Evol Ecol Res 11: 43-55 (2009)     Full PDF if your library subscribes.

Asexual species of oribatid mites do not have a local-scale colonization advantage over sexual species

Jennifer M. Cianciolo

Biology Department, Indiana University, Bloomington, Indiana, USA

Correspondence: J.M. Cianciolo, Biology Department, Indiana University, 1001 East 3rd Street, Bloomington, IN 47405, USA.
e-mail: jciancio@indiana.edu


Hypothesis: Asexual species have a colonization advantage relative to sexual species. Such an advantage may allow asexuals to escape from local-scale selection pressures, such as those from competition with sexual species, and permit co-existence of the two reproductive modes.

Organisms: Species of soil mites in the suborder Oribatida with one of three reproductive types: ancient asexual, recent asexual or sexual. Taxonomic relationships indicate that these are likely to be close competitors.

Methods: Small colonizable enclosures, representing both new and defaunated habitat, were placed in a temperate forest and sampled, together with soil cores representing the surrounding habitat, at 2-month intervals over 2 years. Binary logistic regression was used to determine whether mites have a colonization advantage, defined as having a higher prevalence in colonized litter bags than in nearby source soil cores.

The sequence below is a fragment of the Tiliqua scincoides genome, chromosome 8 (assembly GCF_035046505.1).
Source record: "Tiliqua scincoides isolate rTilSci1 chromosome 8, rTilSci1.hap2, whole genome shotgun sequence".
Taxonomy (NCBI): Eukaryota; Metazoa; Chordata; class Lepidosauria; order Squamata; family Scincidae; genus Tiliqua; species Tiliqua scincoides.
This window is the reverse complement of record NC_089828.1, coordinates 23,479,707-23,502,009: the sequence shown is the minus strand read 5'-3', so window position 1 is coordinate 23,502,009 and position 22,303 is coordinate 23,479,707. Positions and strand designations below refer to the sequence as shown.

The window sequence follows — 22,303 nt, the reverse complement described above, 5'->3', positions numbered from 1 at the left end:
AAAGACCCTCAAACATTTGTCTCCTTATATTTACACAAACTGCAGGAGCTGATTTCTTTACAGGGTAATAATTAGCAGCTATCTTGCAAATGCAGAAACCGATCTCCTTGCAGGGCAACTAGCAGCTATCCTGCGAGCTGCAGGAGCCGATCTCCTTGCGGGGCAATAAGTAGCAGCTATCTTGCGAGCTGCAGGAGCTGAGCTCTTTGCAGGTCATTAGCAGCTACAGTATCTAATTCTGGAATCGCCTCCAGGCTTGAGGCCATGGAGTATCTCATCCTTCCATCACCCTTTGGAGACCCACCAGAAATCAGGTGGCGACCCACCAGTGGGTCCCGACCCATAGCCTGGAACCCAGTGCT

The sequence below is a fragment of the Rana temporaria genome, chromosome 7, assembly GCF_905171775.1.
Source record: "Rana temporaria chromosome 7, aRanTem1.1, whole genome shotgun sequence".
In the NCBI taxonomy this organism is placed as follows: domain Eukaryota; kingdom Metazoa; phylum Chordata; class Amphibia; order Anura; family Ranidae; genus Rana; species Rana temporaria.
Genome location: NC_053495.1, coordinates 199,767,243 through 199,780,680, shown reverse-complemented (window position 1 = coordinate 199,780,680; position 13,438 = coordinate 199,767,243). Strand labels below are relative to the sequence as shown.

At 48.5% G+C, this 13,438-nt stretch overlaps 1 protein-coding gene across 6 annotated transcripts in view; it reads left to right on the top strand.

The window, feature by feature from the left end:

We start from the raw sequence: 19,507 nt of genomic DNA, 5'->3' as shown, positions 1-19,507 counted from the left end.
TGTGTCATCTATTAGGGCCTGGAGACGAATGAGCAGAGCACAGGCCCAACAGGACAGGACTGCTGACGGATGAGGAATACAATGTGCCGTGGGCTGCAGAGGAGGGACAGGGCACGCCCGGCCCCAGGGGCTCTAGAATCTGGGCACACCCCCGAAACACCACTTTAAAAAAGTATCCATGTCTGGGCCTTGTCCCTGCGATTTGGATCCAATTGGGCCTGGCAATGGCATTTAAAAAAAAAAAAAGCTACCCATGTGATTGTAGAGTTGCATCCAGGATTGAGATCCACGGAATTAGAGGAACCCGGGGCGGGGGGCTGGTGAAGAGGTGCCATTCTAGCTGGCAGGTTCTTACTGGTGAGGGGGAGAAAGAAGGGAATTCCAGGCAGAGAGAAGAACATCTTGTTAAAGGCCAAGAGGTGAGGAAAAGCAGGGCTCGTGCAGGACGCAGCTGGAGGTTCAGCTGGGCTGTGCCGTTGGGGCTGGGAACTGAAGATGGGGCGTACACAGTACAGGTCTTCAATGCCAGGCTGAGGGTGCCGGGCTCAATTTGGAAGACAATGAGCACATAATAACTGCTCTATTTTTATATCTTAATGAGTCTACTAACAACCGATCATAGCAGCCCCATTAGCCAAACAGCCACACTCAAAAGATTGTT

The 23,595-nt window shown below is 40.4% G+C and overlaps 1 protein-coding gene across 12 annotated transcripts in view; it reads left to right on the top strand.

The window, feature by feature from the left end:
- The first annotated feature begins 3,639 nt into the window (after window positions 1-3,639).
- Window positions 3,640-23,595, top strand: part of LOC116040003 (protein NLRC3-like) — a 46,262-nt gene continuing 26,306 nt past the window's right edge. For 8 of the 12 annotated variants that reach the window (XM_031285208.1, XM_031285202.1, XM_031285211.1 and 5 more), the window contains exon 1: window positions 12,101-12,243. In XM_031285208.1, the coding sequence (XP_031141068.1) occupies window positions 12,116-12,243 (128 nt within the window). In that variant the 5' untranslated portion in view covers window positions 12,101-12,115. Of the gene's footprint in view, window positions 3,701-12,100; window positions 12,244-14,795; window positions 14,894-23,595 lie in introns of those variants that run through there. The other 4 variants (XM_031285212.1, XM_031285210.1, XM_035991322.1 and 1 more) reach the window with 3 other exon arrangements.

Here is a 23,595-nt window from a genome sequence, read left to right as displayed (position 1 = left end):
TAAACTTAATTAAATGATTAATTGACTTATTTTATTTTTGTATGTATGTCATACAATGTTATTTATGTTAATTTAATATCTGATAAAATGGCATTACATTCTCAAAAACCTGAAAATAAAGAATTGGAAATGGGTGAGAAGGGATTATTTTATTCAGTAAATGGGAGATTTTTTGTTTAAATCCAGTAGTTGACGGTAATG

Results: Only the most abundant of 17 recent asexual species was found to have a colonization advantage; the rest were the poorest colonizers. Ancient asexuals had moderate colonization rates and sexual species the highest colonization rates. This pattern is opposite to the prediction that asexuals have a colonization advantage.

Keywords: colonization advantage, competition, maintenance of sexual reproduction.

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